2. Thank you for this. In the past year, I have been involved in three cases involving long-time leaders of mission-driven institutions who used guilt, shame, and the needs of organizational clients to bully those who tried to hold them accountable, including, in one case, the board of directors. This is an important dynamic, one that should not be overlooked in the overall rubric on bullying.

  3. In the Nursing Aged Care industry Bullying in the work place happens every day – its strong amongst the Nurses and happens far too often. Its actually horrible how much the bullies get away because they are so sly with how they bully. I have been bullied, and have seen others bullied. Its not right.
    Nursing Issues

  4. Thank you for pointing out the fact that bullying exists even in non-profit organizations. My colleagues and I were bullied by our director since she came on board. We filed a grievance complaint against this person and the board just let her get away with it. What really angers me is that the organization is focused on violence against women yet the board failed to recognize the violence happening in the office.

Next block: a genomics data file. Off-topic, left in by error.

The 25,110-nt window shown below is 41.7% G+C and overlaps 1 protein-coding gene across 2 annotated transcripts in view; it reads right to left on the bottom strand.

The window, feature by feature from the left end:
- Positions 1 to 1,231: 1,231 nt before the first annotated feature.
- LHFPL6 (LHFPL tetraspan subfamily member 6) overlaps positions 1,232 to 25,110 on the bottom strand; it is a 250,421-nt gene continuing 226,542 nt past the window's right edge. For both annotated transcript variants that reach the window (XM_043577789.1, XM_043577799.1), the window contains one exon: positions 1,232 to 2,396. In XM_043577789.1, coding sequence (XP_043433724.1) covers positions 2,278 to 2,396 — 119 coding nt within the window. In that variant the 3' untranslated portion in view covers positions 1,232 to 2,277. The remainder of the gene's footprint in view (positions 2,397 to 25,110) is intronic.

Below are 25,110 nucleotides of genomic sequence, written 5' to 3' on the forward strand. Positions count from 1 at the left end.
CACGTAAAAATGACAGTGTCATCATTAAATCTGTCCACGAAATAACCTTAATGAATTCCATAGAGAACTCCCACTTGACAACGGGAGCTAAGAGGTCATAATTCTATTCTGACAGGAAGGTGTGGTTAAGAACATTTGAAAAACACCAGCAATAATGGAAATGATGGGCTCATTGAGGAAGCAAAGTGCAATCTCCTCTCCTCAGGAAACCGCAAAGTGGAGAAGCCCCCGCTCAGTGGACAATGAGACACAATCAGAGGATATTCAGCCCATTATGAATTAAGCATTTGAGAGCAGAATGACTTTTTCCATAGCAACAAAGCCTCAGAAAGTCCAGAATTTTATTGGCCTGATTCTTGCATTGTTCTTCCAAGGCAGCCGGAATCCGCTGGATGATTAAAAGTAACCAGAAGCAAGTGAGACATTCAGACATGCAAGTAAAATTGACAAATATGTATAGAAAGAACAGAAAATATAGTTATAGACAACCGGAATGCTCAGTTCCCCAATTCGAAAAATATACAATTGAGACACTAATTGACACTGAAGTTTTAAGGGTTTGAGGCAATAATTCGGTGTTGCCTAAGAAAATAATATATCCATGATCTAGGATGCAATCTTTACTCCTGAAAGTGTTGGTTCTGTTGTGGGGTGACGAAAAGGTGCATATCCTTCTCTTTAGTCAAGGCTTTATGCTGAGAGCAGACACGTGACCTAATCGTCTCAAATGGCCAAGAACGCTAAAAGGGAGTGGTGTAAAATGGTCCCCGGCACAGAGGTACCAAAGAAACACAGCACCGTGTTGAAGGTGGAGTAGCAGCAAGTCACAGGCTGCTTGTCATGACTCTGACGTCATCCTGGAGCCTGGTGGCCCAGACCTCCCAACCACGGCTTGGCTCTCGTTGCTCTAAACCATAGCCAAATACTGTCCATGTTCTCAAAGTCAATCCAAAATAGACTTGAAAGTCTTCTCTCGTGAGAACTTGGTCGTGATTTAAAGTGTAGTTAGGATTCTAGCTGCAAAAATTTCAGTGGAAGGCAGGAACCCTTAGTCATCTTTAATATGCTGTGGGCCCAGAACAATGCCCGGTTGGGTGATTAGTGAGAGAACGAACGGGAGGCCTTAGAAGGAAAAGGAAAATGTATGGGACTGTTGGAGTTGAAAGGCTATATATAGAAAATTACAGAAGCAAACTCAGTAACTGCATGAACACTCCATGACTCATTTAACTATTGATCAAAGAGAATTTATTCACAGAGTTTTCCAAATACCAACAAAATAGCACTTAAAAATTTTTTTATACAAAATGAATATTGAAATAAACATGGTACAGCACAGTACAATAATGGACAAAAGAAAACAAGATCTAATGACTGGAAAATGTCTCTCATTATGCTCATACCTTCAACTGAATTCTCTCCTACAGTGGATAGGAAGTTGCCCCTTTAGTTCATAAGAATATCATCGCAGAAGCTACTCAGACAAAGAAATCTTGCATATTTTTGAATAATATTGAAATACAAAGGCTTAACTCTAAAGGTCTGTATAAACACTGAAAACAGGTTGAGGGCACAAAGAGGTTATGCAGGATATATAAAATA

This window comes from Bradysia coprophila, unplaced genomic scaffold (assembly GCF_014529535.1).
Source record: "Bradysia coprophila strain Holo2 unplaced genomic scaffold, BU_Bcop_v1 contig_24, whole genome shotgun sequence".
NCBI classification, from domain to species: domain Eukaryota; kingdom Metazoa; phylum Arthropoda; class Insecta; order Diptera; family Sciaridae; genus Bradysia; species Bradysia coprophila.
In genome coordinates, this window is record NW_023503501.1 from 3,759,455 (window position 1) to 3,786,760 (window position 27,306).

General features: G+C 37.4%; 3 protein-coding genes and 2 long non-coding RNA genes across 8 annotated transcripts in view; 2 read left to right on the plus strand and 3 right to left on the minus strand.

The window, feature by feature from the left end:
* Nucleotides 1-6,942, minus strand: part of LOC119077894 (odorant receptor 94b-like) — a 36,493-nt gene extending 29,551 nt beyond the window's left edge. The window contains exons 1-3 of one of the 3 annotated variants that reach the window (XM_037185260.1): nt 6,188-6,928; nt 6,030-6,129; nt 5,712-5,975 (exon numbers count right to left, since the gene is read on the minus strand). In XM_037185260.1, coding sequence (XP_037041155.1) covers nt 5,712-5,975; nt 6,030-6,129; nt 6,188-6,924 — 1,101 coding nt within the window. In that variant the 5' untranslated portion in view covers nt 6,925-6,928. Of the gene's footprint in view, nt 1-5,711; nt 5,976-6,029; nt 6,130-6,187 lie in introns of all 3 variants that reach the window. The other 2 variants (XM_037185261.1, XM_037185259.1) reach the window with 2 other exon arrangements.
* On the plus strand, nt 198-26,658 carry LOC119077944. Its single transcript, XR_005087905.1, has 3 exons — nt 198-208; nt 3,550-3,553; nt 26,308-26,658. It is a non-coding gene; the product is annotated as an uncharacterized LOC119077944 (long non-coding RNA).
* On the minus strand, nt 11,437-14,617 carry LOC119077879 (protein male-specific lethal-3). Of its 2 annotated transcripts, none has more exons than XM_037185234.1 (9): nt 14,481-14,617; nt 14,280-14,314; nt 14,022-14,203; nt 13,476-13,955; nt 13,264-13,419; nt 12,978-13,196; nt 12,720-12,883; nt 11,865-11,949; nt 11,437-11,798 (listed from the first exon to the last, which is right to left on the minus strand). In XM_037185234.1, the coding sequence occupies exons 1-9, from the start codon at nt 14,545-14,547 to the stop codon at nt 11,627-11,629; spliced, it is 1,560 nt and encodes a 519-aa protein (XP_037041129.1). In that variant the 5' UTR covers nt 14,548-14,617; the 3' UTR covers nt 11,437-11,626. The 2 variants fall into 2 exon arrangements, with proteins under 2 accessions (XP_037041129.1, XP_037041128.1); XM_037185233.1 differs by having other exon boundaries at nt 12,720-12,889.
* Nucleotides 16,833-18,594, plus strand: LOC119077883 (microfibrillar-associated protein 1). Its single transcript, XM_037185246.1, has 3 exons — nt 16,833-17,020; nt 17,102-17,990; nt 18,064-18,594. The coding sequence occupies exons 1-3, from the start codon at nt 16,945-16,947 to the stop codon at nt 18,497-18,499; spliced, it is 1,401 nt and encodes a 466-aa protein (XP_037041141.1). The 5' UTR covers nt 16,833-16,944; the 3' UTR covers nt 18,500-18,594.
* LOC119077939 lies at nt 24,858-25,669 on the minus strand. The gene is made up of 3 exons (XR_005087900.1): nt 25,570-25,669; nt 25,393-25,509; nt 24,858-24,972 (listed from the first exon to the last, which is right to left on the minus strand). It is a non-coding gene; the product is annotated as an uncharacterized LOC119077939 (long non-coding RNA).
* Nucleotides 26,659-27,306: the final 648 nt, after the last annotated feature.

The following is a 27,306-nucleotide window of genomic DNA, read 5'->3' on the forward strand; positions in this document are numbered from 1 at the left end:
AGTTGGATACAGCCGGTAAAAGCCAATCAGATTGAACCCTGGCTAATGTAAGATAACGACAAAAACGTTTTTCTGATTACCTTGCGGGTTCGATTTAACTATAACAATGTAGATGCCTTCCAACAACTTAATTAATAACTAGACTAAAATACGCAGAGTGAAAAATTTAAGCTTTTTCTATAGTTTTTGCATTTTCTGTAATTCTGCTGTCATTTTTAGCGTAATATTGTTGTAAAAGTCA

• One of the realities of dealing with a bad director in the non-profit sector is that the usually all-volunteer board, having hired the director — often after an extensive search — is vested in the success of that director. As such board members don’t want to hear the bad stuff and often turn a deaf ear.

      If things reach a point when the board is largely handpicked by the director — a not-uncommon scenario — that’s even worse.

  5. I would like to add a couple of more points to the ones listed in the article.
    Often nonprofits work with vulnerable and maginalized people. This environment attracts sociopaths (they are not a rare breed) as well as activists and people with a strong moral compass. I work in a kitchen in a nonprofit community centre. I find the management more elitist and patronising than any restaurant I have ever worked in. They use their education to beat the crap out of anyone who challenges their perception of themselves as enlightened, educating, inclusive, respectful and empowering to the people they serve or employ. I have never been in an environment with so much bullying and with such a high tolerance for it. It is inherent in the workplace culture. Management does not recognise it or see it as bullying. They dismiss complaints as being an oversensitive reaction, a personality conflict, trouble making etc.